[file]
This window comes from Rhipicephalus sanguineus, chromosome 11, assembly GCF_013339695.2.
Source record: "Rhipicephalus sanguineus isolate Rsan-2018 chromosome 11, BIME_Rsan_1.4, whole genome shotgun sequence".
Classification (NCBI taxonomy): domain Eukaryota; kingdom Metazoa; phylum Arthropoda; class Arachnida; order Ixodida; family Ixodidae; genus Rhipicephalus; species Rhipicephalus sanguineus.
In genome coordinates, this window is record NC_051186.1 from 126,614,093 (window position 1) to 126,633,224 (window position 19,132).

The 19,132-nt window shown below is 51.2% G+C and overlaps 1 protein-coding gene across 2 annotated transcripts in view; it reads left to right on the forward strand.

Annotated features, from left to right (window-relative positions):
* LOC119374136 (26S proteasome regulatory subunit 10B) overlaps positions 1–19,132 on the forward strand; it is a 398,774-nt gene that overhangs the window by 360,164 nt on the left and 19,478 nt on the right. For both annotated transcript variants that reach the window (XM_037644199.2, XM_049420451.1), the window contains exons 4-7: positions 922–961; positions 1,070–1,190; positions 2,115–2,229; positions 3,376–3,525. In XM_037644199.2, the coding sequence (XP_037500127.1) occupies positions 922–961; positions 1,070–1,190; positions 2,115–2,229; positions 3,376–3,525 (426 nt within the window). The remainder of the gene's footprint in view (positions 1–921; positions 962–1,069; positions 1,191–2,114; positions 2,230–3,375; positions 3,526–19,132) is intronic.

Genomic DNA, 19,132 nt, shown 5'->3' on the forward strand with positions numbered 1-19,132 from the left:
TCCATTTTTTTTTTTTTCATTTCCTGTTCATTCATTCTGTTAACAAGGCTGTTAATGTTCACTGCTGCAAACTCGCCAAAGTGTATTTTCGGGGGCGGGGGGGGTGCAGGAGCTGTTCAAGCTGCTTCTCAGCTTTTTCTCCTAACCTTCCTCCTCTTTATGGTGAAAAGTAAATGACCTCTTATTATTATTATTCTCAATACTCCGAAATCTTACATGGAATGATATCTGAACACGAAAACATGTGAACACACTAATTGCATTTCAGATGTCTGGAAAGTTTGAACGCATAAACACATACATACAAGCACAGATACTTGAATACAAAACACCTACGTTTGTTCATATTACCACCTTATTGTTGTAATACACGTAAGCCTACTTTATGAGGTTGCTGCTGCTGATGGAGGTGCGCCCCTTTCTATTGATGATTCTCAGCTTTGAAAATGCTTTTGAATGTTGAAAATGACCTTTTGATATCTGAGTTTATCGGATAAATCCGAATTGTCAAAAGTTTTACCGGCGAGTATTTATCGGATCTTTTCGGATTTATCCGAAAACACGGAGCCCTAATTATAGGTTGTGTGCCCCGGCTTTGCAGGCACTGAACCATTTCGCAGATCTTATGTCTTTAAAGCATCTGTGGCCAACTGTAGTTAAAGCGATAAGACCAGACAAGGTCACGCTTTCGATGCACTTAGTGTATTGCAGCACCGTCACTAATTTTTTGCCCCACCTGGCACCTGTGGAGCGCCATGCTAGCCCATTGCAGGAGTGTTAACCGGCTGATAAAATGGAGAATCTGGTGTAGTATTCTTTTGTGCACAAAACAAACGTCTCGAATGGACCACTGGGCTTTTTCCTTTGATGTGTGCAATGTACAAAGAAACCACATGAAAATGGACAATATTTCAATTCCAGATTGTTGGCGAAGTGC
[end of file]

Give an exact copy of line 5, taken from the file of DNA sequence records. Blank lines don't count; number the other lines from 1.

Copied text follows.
The 19,132-nt window shown below is 51.2% G+C and overlaps 1 protein-coding gene across 2 annotated transcripts in view; it reads left to right on the forward strand.